Mark Goyder is a senior advisor to the Board Intelligence Think Tank. He’s the founder of Tomorrow’s Company and co-author with Ong Boon Hwee of Entrusted: Stewardship for Responsible Wealth Creation.
A recent Panorama programme described the failings of care homes under private equity (“PE”) ownership. BBC Social Affairs Editor Alison Holt BBC suggested to veteran PE investor Jon Moulton that this was a sector PE should not be involved in.
He didn’t agree. His reasons? He had nothing particularly positive to say about PE ownership of care homes; he simply said that public sector ownership hadn’t been very good either!
Arguments — and experiences — about different forms of ownership have been part of my life. I have worked in listed and private companies as well as charities and the public sector. I have been through mergers and PE-backed management buyouts.
It was when I joined the RSA in the 1990s that I met the man who really helped me understand ownership and entrepreneurship. His name was Dick Onians. He became an important member of the Inquiry Team that produced the 1995 RSA Tomorrow’s Company report. He was the founder of an early venture capital business that eventually became Barings Venture Capital Partners. Dick was fascinated by the life cycle of companies from start-up to maturity and beyond. He saw private equity as a means of creating businesses that would grow and thrive and contribute to a successful economy.
In a 1995 lecture at the RSA he described his approach:
“I happen to believe that we can considerably increase our success rate in creating new world-class businesses or I wouldn’t be wasting your time or mine each day of the working year.”
Sir Ronald Cohen has gone on from being a pioneer of venture capital and private equity as the founder of Apax Partners to a second career developing the concept of impact investment. As with Dick Onians, what shines through Cohen’s work and words is a fascination with entrepreneurship, with how businesses start and how they grow, and how private equity investment institutions can make money for their beneficiaries while helping companies flourish.
In The Second Bounce of the Ball , published by Phoenix in 2007, he described the stages in the evolution of the private equity industry:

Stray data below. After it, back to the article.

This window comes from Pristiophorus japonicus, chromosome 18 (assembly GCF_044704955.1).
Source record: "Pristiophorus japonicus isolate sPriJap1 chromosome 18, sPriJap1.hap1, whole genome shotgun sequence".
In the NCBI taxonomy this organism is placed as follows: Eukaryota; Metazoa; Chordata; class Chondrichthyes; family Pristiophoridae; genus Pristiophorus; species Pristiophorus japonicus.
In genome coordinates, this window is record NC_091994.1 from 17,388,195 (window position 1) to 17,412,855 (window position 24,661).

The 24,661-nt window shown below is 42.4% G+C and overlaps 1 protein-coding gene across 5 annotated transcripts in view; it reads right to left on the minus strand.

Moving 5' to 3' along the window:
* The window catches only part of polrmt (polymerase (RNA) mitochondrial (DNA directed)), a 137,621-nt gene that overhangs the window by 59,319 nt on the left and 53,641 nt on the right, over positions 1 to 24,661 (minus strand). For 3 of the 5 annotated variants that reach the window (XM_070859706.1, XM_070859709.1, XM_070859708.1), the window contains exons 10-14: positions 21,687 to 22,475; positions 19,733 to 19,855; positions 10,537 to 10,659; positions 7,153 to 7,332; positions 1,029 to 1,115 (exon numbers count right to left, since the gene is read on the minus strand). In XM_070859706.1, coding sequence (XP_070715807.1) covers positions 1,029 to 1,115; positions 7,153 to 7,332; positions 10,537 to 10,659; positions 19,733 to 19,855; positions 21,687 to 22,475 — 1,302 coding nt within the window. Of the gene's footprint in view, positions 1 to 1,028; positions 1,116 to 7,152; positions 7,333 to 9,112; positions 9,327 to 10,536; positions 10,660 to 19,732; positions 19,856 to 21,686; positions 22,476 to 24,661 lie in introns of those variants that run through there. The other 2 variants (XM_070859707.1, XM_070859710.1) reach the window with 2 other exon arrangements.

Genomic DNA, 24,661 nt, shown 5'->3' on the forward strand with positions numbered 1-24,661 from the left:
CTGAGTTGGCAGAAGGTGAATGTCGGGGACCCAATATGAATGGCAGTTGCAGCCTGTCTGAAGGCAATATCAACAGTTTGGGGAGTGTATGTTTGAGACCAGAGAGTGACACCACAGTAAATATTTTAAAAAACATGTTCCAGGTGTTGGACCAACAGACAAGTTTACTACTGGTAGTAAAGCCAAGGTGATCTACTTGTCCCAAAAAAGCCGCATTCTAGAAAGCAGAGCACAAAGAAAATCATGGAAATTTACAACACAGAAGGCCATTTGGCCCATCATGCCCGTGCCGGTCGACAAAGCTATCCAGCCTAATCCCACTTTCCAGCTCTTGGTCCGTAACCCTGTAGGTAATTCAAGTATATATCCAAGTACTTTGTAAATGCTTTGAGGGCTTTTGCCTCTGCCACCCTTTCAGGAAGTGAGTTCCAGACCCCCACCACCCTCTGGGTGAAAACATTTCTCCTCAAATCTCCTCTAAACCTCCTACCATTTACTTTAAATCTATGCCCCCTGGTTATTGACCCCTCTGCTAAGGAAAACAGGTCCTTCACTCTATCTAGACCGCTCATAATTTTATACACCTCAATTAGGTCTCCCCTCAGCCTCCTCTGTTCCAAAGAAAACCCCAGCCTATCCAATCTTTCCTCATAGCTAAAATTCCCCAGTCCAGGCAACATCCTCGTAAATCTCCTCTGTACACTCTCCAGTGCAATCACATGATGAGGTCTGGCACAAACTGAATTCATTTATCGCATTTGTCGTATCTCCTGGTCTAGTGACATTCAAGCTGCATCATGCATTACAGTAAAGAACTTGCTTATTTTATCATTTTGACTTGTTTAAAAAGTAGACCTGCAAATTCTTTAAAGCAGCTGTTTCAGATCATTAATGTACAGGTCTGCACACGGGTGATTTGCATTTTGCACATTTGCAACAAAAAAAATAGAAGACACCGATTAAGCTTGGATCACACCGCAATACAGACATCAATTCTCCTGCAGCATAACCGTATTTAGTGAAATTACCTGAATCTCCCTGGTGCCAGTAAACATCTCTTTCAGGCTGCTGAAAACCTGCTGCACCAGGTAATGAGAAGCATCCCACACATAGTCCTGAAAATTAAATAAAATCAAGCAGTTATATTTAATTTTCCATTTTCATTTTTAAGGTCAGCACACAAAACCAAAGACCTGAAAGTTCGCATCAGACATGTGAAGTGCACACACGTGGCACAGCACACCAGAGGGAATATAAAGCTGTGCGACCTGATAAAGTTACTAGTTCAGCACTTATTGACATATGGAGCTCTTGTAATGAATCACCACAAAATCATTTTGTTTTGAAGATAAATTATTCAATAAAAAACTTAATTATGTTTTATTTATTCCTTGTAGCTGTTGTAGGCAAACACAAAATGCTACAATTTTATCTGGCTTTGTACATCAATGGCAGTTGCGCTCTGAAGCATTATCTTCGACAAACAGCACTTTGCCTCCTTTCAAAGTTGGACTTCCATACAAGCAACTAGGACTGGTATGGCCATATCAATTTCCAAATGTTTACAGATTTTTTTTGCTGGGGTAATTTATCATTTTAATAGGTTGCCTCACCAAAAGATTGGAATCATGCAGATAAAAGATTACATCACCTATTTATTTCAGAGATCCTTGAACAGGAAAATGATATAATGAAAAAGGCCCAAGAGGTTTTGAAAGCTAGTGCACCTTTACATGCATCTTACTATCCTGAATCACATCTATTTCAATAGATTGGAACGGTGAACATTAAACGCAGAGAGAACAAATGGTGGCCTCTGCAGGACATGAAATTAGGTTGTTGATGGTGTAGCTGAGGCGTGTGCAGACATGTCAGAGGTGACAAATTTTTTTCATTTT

“The first bounce was private placements of venture capital for start-up investments. The second bounce was the raising of discretionary early—stage venture capital funds. The next bounce was buy-out funds focused on more mature businesses. Subsequent bounces included the moves towards sector specialisation, regional funds and global funds.”
As Cohen describes them, it would seem that in all of these stages the private equity industry was focused on encouraging companies to grow. To Onians and Cohen private equity financing was a means. The end was — profitably — to build successful and enduring businesses.
Contrast their priorities with the attitudes that are reflected in a recent FT report whose headline reads “Private equity groups spend $42bn buying companies from themselves”:
“The deals, known as ‘continuation fund’ sales, involve a buyout group selling a company it has owned for several years to a new fund it has more recently raised. That allows it to return cash to earlier investors within the agreed timeframe, while keeping hold of a company that either has potential to grow or is proving difficult to sell.
In this account of PE, the priority is the enrichment of the partners of PE firms.
Comments on this report were outspoken and highly critical.
“If this isn’t a Madoff/Ponzi scheme. I don’t know what is,” commented one FT reader in response to the revelation that this type of transaction that “can generate handsome pay-outs to executives.”
Let’s go back to Panorama’s report on care homes. Financial engineering of this kind may help to explain why the legal structure of HC One — a leading private equity owned company whose shortcomings were investigated by Panorama — involved a family tree of 141 companies (now being rationalised to 37). The companies at the top of the tree were registered in the Cayman Islands.
In its investigations Panorama discovered that a fifth of the cost of a place in an HC One care is accounted for by interest charges, building up reserves, and providing a financial return to investors. Some of the highest interest rates on its debt were being made to other subsidiaries of Safanad, the PE and real estate company that ultimately owns HC One.
So here is the challenge for the private equity industry generally, and for the British Venture Capital Association (BVCA) the body that speaks for it.
Do you, like the industry’s early pioneers (who established the BVCA), see private equity in terms of entrepreneurship and stewardship? Is it, for you, a means towards the end of building successful companies that serve the needs of their customers while earning a fair return for investors?
Do you want to see profit made in a way that serves staff, shareholders and society?
Or do you see the companies you invest in as assets to be bought, reshuffled and traded — as a means of enriching the PE partners? Let’s call this an extractive approach, in which service to staff, and society is the occasional by-product rather than an imperative?
Perhaps you will say that your members represent a mixture of both? If so, then would you agree that you should be celebrating and promoting those of your members who take a stewardship approach, while those who take an extractive approach should be stopped from participating in sectors — such as care homes — in which so much social harm can be caused by greed and short-termism?
Over to you.